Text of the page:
Six years ago, the founders of Semilla Nueva envisioned the development of sustainable systems to improve the lives of families in Guatemala through agricultural technologies.
That remains our goal. Yet what does that mean – what is sustainable? The word has become diluted in the development world, tossed around to mean anything from earth-friendly to viable long-term. Out of context the word has become basically meaningless.
When Semilla Nueva refers to sustainability, we mean solutions to deeply rooted problems that can be led by the very individuals they are intended to help. These solutions can endure the long haul without depending on outside resources. If done correctly, this kind of sustainability is powerful, as people lead local development and take ownership to resolve severe problems in their communities. Recognizing the value of our approach to sustainability, One Day’s Wages, an organization that supports leading international non-profits alleviating poverty around the world, is investing in our ability to scale our sustainable solutions through a generous matching campaign that is currently underway.
Semilla Nueva has already proven that our methodology for achieving sustainability is possible. Earlier this year, local agricultural education – initially sponsored and developed in 25 communities by Semilla Nueva – saw huge strides in becoming independent of our organization, as local governments took over financial support of these community agricultural education initiatives. Semilla Nueva has transferred the ownership and leadership of these groups to community members, now paid by local institutions, ensuring the groups can continue beyond our support. In August and September, these leaders will be responsible for teaching over 50 local farmers how to cultivate income-boosting short-duration rice, guiding them through the process of setting up and caring for experimental parcels – a process usually led by Semilla Nueva field technicians. Our vision of farmer to farmer education is now fully in the hands of local residents invested in their own agricultural development – we gave them the tools, and they are leading the charge forward.
Now we are looking to do the same with the fight against malnutrition, making sure that Guatemalan families have access to better seeds to improve their own nutrition, without depending on government handouts or the work of Semilla Nueva. Furthermore, we want them to be able to incorporate these more nutritious biofortified crops into their diets year after year.
One Day’s Wages is supporting Semilla Nueva as the team hones in on Guatemala’s malnutrition crisis, a major factor holding the nation back from reaching its full potential. There are myriad efforts across Guatemala to alleviate this crisis, from community gardens to nutrition education to seed handouts. Yet the nation has risen to the third most malnourished nation in the world in the last two years. Clearly, there is something missing in the system intended to improve nutrition in communities most in need.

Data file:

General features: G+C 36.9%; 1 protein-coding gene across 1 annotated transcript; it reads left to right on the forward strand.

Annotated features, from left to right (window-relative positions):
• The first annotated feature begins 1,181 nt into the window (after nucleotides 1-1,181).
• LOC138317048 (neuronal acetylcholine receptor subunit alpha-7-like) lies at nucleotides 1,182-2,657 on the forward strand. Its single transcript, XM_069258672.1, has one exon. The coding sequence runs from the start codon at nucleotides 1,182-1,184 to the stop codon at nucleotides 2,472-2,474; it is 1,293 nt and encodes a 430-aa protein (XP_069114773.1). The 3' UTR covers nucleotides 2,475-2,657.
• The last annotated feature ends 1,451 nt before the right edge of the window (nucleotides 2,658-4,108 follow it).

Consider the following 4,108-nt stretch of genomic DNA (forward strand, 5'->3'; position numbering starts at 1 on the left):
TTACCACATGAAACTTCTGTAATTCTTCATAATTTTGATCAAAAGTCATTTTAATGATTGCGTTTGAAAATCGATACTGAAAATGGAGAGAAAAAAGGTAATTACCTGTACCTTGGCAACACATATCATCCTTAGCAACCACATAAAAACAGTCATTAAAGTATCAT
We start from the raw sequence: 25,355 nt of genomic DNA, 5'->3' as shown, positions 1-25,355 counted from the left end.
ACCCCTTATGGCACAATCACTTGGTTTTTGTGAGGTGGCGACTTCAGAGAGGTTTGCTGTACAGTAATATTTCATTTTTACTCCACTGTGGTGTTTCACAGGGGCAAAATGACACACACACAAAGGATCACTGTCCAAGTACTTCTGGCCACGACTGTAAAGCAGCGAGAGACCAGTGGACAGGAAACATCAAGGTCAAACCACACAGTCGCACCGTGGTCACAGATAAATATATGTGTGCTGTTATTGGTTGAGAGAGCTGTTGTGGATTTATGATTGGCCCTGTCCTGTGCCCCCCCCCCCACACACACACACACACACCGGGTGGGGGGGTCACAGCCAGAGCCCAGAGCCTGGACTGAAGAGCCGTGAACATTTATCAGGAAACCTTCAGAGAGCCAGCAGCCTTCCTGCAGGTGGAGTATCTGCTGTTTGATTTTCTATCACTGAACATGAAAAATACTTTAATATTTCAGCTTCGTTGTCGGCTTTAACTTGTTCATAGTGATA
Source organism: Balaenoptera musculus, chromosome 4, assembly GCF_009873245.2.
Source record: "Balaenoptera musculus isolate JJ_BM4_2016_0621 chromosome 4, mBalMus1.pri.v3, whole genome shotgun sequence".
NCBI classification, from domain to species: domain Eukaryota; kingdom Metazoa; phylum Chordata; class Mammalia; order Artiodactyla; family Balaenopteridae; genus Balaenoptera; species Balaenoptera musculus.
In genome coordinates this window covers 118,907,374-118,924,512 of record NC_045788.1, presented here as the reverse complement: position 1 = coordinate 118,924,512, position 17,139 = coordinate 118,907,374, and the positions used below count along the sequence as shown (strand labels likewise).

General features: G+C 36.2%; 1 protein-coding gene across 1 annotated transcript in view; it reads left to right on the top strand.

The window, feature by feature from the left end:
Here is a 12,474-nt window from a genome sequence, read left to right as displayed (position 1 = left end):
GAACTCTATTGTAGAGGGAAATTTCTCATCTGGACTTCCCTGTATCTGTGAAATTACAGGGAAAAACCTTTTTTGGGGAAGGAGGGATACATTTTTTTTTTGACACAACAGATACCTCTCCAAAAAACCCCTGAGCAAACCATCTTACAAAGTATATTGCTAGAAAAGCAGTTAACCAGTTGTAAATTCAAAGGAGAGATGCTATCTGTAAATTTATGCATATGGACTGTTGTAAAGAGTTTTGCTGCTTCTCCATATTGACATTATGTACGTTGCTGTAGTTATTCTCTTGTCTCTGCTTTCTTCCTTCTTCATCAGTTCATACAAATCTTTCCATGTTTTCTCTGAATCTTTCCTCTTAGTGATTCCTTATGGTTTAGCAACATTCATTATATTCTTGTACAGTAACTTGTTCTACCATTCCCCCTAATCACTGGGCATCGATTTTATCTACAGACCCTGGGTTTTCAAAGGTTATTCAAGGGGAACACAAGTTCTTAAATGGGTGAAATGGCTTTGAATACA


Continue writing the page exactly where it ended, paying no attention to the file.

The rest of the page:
That’s where we come in. In 2016, our staff assisted nearly 3,000 farmers on the southern coast to plant a variety of Quality Protein Maize, which can be saved and replanted year after year. Through trainings, we will now work with a minimum of 1,000 of these farmers to correctly harvest and save this seed. Being able to replant seed means Guatemalan communities will not need to rely on seed handouts or face the fear of how they will feed their families the next year. And corn isn’t the only seed we’re helping farmers plant year after year – with short duration rice, farmers can continue to plant and harvest a crop that not only provides food for families but additional income for harvests to come.
Next we prepare to take on an even bigger challenge: ensuring continued access to this solution through affordable seed sales. Semilla Nueva understands that handouts create dependency, which is by and large detrimental and disempowering to communities. Promoting nutritious seed through social marketing efforts and later selling it locally at fair prices creates a new means for making biofortified seed easily available to thousands of families. In 2017, Semilla Nueva is using this methodology to see over 1,100 additional families choose biofortified seeds to plant in their fields. Our past work in developing farmer to farmer networks and empowering women to be agents in their families improved nutrition will help to spread this tool beyond our reach as well. Beyond seeing the solution become sustainable in Guatemala, these sales are also intended to create sustainability for Semilla Nueva, reducing our dependence on outside inputs and donations to keep providing our services to those who need it the most.
One Day’s Wages has dedicated a generous match to help Semilla Nueva reach a total of $30,000 before September 30th. We thank One Day’s Wages and all who have supported and pledged to our campaign so far to help us reach this goal. You are allowing us to liberate generations from being caught in the vicious cycle of poverty by improving nutrition across the country.
With your support, we will reach over 12,000 additional individuals in 2017 with nutrition and income boosting crops they wouldn’t otherwise be able to access. Creating a sustainable system for access to nutrition and food security through biofortification is possible as soon as next year.